There are a few other videos too.

June 2018
Protest action in Philippi East took a violent turn on Friday when a bread delivery truck and several vehicles were set alight by protesters. SAPS Western Cape Spokesperson Lieutenant Colonel Andrè Traut said the housing-related protest, which started in the area on Thursday, entered its second day when a group of approximately 75 protesters gathered to disrupt traffic and the peace. Watch.


June 2018 – Gauteng
Scores of residents in Eersterust located about 15 km east of the Pretoria city centre are up in arms over the lack of services. Angry residents blockaded roads with burning tyres and stones, disrupting traffic. Enraged protesters took to the streets. They say this is the culmination of years of neglect by government, saying service delivery remains a pipe dream. The area is rife with drug peddling. Residents claim that since former President Jacob Zuma’s visit in 2015 about a hundred and twenty children have been buried. They’re demanding that Tshwane Mayor Solly Msimang address their issues. Police remain deployed in the area.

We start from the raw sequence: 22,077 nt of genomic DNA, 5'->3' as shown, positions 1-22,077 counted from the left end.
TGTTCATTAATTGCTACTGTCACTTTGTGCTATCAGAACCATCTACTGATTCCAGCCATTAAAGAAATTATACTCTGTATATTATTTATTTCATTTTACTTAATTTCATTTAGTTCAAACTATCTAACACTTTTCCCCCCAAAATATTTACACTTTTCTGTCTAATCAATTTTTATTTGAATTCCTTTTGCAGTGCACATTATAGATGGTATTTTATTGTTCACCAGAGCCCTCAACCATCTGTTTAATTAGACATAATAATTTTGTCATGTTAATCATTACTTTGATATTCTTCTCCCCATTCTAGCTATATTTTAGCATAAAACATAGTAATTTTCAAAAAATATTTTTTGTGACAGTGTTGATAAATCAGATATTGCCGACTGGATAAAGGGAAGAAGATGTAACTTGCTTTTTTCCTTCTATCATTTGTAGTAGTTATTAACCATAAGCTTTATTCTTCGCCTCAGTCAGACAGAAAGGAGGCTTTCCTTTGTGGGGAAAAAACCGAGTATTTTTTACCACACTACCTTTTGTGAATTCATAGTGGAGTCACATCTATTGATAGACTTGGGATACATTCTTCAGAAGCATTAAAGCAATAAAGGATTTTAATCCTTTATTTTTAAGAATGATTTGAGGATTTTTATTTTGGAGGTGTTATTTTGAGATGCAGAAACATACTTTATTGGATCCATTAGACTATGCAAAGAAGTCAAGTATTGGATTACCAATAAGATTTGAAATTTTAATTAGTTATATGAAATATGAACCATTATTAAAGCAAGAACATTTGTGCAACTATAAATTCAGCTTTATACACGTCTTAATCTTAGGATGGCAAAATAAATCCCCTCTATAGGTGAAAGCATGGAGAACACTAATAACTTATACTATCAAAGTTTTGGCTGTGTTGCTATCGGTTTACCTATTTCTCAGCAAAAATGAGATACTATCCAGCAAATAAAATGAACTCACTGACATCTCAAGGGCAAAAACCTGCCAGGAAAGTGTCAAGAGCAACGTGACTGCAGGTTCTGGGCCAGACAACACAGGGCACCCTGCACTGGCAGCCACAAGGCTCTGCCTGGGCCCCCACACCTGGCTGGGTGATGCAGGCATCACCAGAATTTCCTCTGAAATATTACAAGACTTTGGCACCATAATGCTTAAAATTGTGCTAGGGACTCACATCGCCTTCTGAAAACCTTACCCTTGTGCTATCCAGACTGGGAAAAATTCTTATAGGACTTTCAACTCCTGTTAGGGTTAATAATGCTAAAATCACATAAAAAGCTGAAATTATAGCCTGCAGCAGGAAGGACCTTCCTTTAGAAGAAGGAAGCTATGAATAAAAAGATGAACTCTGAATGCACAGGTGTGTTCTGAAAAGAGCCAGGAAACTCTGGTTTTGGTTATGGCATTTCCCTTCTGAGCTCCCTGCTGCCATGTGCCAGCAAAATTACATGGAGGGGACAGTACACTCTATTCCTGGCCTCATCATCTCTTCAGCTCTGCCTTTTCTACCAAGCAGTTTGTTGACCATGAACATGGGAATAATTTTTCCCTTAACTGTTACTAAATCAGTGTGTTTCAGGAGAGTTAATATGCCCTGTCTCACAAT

April 2019
Angry Optimum mine workers who have not been paid a salary in months took to the streets and burnt several vehicles near Hendrina, Mpumalanga, South Africa


Hundreds of murders threaten Cape Town’s tourist mecca image: ‘We are living in a warzone’


These trucks cost millions, up in flames and destroyed in minutes.    Ramaphosa tells the world “South Africa is open for business” what a joke, this is a “first world country”.   First they stopped the vehicles with burning tyres, then steal and then destroyed.


Seven trucks have been torched along the N3, near the Mooi River toll plaza in KwaZulu-Natal. Fortunately, no one’s been injured.